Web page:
You can insulate your business from the effects of income fluctuations by marketing your products and services in ways that build income streams that keep money flowing to you month after month.
Look for ways you can encourage commitments from customers and keep cash coming in on a regular schedule.
During a visit to a spa I was asked if I wanted to buy a package of services, instead of paying for only the treatment I received that day. I got the advantage of a lower price for each service. The spa not only got me to commit to coming back for additional services, I have paid in advance for those services. At future visits, I may be tempted to try additional products or services. And by making my visits there a habit, they have created a relationship that will result in my providing them with ongoing revenue.
Some customer commitments do not require advance payment. Instead, customers are automatically billed each period, usually by bank draft or credit card, for the agreed-upon amount. Many customers enjoy the convenience of these arrangements, and customers may receive a discount when they commit to a longer term or pay in advance.
Service businesses often provide services on retainer. For a monthly fee, the customer has access to a specified level of service. The service provider is guaranteed a certain amount of income and the customer knows that the help they need is just a phone call away.
Maintenance contracts are a variation on the retainer idea. For a set fee the provider performs all routine maintenance, and may even include a number of hours of labor if a repair is needed.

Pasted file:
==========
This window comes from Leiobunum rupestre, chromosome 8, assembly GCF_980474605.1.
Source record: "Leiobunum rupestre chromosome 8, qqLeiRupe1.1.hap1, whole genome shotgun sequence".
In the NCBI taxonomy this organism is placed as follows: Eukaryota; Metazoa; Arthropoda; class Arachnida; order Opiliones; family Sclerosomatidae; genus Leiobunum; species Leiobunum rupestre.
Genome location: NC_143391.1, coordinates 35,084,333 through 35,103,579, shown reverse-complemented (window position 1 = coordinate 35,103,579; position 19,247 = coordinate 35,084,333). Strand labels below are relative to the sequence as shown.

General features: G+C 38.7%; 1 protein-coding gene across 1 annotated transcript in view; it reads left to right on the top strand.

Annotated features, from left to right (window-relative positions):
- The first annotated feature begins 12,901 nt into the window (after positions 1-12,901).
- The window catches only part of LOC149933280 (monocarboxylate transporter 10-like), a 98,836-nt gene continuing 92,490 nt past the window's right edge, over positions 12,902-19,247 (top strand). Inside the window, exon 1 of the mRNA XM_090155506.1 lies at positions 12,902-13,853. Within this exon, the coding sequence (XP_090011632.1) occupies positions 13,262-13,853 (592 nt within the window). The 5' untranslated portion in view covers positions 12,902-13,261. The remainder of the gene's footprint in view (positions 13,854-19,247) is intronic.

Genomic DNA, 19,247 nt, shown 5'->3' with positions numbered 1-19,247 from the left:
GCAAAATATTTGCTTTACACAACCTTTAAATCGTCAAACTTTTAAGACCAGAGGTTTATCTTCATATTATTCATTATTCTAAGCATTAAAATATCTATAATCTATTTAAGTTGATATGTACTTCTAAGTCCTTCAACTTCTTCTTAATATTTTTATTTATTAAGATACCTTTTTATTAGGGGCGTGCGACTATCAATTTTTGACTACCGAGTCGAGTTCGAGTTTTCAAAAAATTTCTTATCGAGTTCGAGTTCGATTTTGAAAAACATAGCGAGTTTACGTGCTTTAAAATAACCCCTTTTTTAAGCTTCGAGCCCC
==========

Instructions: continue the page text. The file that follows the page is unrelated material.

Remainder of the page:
Subscriptions are not just for magazines. In fact, just about anything can be sold by subscription. Consumables fit this model well. If you sell printer supplies (such as toner or ink cartridges), you might suggest setting up shipments where customers receive supplies on a regular schedule based on their expected needs.
Memberships offer another revenue possibility. You may charge for memberships in a facility (such as a health club), an organization, or even a Web site. There are membership Web sites for everything from grocery coupons to hobbies to businesses. Online membership fees range from a few dollars a year to hundreds of dollars per month.
Create revenue streams by selling advertising. Advertising opportunities might include posting signs at your place of business or on your vehicles, selling space in your customer newsletter, charging for mailing flyers with your invoices, or posting ads on your Web site. Google will automatically feed ads to your Web site and share revenues through their Adsense program.
Having these “automatic” revenues in place does not mean that you can then stop marketing. Customers will drop out and have to be replaced, and ongoing marketing will help you expand your business. However, having a base of revenue you can count on means that you can spend your time serving customers and growing your business instead of worrying about covering basic expenses.